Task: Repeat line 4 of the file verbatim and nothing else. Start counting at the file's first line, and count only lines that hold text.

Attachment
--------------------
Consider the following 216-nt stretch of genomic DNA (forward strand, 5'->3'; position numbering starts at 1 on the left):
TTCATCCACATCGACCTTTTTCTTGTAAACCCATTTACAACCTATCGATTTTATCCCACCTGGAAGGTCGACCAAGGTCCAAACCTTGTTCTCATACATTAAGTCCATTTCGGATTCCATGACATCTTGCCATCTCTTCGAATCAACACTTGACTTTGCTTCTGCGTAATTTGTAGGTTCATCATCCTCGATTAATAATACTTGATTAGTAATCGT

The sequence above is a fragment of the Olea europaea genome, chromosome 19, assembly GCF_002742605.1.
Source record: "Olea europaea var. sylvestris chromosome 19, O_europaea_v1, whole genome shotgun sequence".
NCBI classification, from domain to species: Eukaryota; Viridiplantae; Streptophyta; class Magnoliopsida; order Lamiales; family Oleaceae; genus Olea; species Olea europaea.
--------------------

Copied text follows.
Source record: "Olea europaea var. sylvestris chromosome 19, O_europaea_v1, whole genome shotgun sequence".